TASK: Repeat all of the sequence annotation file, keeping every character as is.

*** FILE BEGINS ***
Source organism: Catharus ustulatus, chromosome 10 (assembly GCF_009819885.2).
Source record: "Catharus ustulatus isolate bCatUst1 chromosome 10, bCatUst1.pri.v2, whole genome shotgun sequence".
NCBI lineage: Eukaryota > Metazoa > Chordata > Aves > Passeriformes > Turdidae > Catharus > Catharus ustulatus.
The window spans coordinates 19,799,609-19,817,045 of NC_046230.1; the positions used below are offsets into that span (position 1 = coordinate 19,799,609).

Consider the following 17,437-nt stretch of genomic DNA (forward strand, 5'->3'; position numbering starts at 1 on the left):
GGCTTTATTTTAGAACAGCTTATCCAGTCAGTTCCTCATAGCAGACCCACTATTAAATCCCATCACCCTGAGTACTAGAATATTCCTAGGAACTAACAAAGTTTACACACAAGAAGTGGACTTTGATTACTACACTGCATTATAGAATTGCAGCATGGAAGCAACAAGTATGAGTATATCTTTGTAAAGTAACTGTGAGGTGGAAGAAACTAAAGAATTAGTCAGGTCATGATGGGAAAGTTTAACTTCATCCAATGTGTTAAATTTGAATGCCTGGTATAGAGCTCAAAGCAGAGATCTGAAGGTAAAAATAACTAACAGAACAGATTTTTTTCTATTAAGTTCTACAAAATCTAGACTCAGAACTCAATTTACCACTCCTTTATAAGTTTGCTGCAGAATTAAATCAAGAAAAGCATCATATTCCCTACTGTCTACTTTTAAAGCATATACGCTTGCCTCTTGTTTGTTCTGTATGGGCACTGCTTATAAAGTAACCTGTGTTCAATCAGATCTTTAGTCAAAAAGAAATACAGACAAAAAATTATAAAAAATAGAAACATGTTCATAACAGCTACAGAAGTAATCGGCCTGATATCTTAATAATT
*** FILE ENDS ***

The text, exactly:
Source organism: Catharus ustulatus, chromosome 10 (assembly GCF_009819885.2).
Source record: "Catharus ustulatus isolate bCatUst1 chromosome 10, bCatUst1.pri.v2, whole genome shotgun sequence".
NCBI lineage: Eukaryota > Metazoa > Chordata > Aves > Passeriformes > Turdidae > Catharus > Catharus ustulatus.
The window spans coordinates 19,799,609-19,817,045 of NC_046230.1; the positions used below are offsets into that span (position 1 = coordinate 19,799,609).

Consider the following 17,437-nt stretch of genomic DNA (forward strand, 5'->3'; position numbering starts at 1 on the left):
GGCTTTATTTTAGAACAGCTTATCCAGTCAGTTCCTCATAGCAGACCCACTATTAAATCCCATCACCCTGAGTACTAGAATATTCCTAGGAACTAACAAAGTTTACACACAAGAAGTGGACTTTGATTACTACACTGCATTATAGAATTGCAGCATGGAAGCAACAAGTATGAGTATATCTTTGTAAAGTAACTGTGAGGTGGAAGAAACTAAAGAATTAGTCAGGTCATGATGGGAAAGTTTAACTTCATCCAATGTGTTAAATTTGAATGCCTGGTATAGAGCTCAAAGCAGAGATCTGAAGGTAAAAATAACTAACAGAACAGATTTTTTTCTATTAAGTTCTACAAAATCTAGACTCAGAACTCAATTTACCACTCCTTTATAAGTTTGCTGCAGAATTAAATCAAGAAAAGCATCATATTCCCTACTGTCTACTTTTAAAGCATATACGCTTGCCTCTTGTTTGTTCTGTATGGGCACTGCTTATAAAGTAACCTGTGTTCAATCAGATCTTTAGTCAAAAAGAAATACAGACAAAAAATTATAAAAAATAGAAACATGTTCATAACAGCTACAGAAGTAATCGGCCTGATATCTTAATAATT